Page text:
Columbus Dept. of Public Safety requests new helicopter following upcoming sale
Columbus City Council voted to approve a broker to help sell a $3.4 million helicopter Tuesday.
Updated, April 25, 2023, 9:06 AM ET
Columbus City Council voted Monday to hire broker Air Flite to sell one of the city's five police helicopters. But the city's Department of Public Safety says it plans to replace it in the near future.
Deputy Director of the Department of Public Safety George Speaks said the city hopes to sell the Bell 407GXi helicopter it bought in 2019 for $3.4 million for more than the original price tag. Speaks said about $2.2 million from the sale will be used for equipment upgrades to the remaining four helicopters.
Speaks said the department will request a new helicopter that is the same brand as the other four from the city's budget office in the future. The leftover money from this sale could be used for the new purchase.
"That is secondary. Our primary goal right now is to sell the helicopter. We will use those proceeds to update our mission equipment," Speaks said.
The upgrades to the four MD-brand helicopters include new computer systems, searchlights, a high definition video system with night-seeing ability and new navigation systems.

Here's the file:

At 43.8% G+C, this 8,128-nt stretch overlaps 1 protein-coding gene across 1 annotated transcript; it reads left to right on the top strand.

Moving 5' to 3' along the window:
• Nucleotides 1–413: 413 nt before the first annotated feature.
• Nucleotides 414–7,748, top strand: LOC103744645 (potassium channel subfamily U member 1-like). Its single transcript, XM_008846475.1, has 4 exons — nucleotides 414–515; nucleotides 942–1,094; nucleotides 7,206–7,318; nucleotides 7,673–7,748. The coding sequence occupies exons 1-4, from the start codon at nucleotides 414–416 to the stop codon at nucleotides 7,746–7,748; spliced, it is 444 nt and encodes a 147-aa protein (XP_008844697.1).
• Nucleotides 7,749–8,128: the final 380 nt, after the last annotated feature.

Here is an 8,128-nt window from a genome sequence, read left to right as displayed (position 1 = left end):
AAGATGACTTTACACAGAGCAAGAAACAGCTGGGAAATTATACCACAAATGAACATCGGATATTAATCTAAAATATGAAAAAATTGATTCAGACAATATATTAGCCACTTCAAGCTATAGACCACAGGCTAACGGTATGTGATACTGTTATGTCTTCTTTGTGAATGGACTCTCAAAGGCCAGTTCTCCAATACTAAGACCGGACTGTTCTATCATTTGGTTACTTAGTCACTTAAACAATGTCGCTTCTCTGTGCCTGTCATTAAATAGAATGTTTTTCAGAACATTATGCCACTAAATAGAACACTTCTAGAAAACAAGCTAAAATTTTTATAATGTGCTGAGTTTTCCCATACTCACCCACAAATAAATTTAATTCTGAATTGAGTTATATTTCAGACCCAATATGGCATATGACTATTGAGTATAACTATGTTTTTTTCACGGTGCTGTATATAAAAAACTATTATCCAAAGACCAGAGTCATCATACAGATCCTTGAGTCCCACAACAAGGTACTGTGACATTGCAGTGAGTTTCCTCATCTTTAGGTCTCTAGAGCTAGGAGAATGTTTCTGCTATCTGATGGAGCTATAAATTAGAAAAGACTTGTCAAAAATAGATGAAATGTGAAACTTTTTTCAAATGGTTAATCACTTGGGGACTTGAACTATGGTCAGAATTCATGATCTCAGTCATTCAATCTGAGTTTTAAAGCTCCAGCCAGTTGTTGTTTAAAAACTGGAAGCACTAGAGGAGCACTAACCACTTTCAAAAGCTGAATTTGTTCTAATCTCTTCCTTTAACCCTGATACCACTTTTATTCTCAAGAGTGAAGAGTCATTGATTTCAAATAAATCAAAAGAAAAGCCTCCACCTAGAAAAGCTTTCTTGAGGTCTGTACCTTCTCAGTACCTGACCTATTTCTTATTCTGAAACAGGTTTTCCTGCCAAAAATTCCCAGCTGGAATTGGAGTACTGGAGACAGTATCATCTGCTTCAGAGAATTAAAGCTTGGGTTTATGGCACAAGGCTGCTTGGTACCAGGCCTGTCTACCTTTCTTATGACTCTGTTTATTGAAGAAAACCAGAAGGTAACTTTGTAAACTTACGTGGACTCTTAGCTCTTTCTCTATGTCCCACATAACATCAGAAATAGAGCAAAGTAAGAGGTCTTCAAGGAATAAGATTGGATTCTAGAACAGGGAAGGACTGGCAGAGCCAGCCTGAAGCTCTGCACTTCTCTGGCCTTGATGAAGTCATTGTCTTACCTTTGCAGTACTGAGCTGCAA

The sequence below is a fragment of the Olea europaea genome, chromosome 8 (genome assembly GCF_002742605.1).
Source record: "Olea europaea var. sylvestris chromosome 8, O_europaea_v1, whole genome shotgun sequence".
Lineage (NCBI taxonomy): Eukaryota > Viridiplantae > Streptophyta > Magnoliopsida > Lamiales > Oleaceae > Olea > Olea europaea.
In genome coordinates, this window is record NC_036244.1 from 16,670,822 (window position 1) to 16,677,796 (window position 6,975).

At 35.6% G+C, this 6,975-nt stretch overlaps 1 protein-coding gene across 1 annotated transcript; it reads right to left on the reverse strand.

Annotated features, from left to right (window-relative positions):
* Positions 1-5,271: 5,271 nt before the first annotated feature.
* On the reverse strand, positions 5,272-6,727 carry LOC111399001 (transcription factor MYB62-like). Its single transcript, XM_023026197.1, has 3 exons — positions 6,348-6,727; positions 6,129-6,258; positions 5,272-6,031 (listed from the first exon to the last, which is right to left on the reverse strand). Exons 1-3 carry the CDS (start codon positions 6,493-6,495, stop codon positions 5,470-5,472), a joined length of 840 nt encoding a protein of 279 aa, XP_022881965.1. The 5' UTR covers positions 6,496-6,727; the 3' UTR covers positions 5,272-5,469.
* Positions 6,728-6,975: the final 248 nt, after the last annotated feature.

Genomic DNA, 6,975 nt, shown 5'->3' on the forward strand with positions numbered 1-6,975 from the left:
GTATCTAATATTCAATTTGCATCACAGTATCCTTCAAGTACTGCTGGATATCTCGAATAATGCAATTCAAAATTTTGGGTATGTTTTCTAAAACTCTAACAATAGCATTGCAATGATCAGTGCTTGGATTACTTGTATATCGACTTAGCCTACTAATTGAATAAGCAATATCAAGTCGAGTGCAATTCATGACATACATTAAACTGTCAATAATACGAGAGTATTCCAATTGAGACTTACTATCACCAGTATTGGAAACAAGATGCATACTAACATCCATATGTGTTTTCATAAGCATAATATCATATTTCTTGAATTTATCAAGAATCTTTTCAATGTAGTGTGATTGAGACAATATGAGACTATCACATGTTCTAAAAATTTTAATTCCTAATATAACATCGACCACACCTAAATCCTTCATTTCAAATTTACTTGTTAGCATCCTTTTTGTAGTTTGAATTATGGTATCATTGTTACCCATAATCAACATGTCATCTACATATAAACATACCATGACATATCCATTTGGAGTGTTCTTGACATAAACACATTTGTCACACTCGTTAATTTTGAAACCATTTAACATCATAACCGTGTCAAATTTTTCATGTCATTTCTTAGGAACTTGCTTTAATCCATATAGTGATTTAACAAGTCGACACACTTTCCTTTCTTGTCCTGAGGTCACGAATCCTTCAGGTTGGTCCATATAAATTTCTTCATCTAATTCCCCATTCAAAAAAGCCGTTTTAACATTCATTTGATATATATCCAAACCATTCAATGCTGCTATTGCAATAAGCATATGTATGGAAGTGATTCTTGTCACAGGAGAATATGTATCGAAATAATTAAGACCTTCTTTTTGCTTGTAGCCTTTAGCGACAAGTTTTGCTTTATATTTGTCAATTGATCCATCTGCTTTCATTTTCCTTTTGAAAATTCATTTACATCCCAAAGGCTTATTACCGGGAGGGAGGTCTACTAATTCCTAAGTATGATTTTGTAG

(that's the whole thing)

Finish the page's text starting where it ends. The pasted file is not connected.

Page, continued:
The sale comes after calls around the country for police departments to demilitarize and pass reforms. The helicopters came under scrutiny in 2021 when flight paths tracked online showed one helicopter writing "CPD" over the city.
Aramis Sundiata, the executive director of the Ohio People's Justice Project, said the city selling a helicopter only to replace it with a new one, rather than reduce its fleet to four, isn't surprising to him.
"Those type of things, although on the surface, it may sound like a win for the people, it is actually a coercive tactic to pacify the people," Sundiata said.
Sundiata said he remembers when the helicopters spelled out "CPD" with their flight path and said it follows what he says are police acting with impunity towards citizens.
"That really happened and it was wild, and that's the thing. It's as if they can stick their so-called middle finger up at us," he said.
Speaks said having five helicopters helps with maintenance and spreads out the amount of time the helicopters are used over one of the largest urban areas in the United States. He said the helicopters are often used to track down stolen cars, other misdemeanor and felony crimes and help find an average of 20 missing and endangered adults and children a year.
"(The upgrades) will allow our four remaining MD helicopters to fly at a higher altitude. We have heard from the community complaints regarding noise. By flying higher that will hopefully diminish those noise complaints," he said.
Speaks said he hopes the sale happens very soon after the council votes on the broker Monday. He said he is told that the market for helicopters is similar to that of used cars, due to the pandemic and purchase prices being higher.
"(Air Flite) has sold our used helicopters for over 20 years. They are very knowledgeable about our aviation section," Speaks said.
Speaks said there are already interested buyers, and some of the city's used helicopters have sold internationally in the past.